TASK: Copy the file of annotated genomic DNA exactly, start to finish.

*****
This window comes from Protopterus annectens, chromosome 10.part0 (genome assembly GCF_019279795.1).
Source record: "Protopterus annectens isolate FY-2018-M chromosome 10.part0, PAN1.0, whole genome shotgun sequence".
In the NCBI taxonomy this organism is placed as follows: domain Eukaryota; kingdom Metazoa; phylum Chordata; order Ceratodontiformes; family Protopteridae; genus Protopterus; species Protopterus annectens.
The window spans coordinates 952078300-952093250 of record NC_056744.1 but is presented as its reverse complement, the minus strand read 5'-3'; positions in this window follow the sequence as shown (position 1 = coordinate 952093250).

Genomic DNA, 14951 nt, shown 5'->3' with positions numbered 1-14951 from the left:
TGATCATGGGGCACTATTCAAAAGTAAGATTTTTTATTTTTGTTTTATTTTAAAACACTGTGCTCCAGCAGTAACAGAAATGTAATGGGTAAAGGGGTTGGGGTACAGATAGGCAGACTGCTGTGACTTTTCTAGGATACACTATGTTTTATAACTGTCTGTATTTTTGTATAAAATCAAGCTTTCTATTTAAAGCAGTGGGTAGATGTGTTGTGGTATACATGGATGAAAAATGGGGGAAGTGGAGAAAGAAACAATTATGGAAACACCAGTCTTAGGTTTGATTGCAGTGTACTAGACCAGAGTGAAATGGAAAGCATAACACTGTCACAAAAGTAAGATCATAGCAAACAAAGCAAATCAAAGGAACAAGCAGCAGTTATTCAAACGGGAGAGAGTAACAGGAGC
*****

This window comes from Protopterus annectens, chromosome 10.part0 (genome assembly GCF_019279795.1).
Source record: "Protopterus annectens isolate FY-2018-M chromosome 10.part0, PAN1.0, whole genome shotgun sequence".
In the NCBI taxonomy this organism is placed as follows: domain Eukaryota; kingdom Metazoa; phylum Chordata; order Ceratodontiformes; family Protopteridae; genus Protopterus; species Protopterus annectens.
The window spans coordinates 952078300-952093250 of record NC_056744.1 but is presented as its reverse complement, the minus strand read 5'-3'; positions in this window follow the sequence as shown (position 1 = coordinate 952093250).

Genomic DNA, 14951 nt, shown 5'->3' with positions numbered 1-14951 from the left:
TGATCATGGGGCACTATTCAAAAGTAAGATTTTTTATTTTTGTTTTATTTTAAAACACTGTGCTCCAGCAGTAACAGAAATGTAATGGGTAAAGGGGTTGGGGTACAGATAGGCAGACTGCTGTGACTTTTCTAGGATACACTATGTTTTATAACTGTCTGTATTTTTGTATAAAATCAAGCTTTCTATTTAAAGCAGTGGGTAGATGTGTTGTGGTATACATGGATGAAAAATGGGGGAAGTGGAGAAAGAAACAATTATGGAAACACCAGTCTTAGGTTTGATTGCAGTGTACTAGACCAGAGTGAAATGGAAAGCATAACACTGTCACAAAAGTAAGATCATAGCAAACAAAGCAAATCAAAGGAACAAGCAGCAGTTATTCAAACGGGAGAGAGTAACAGGAGC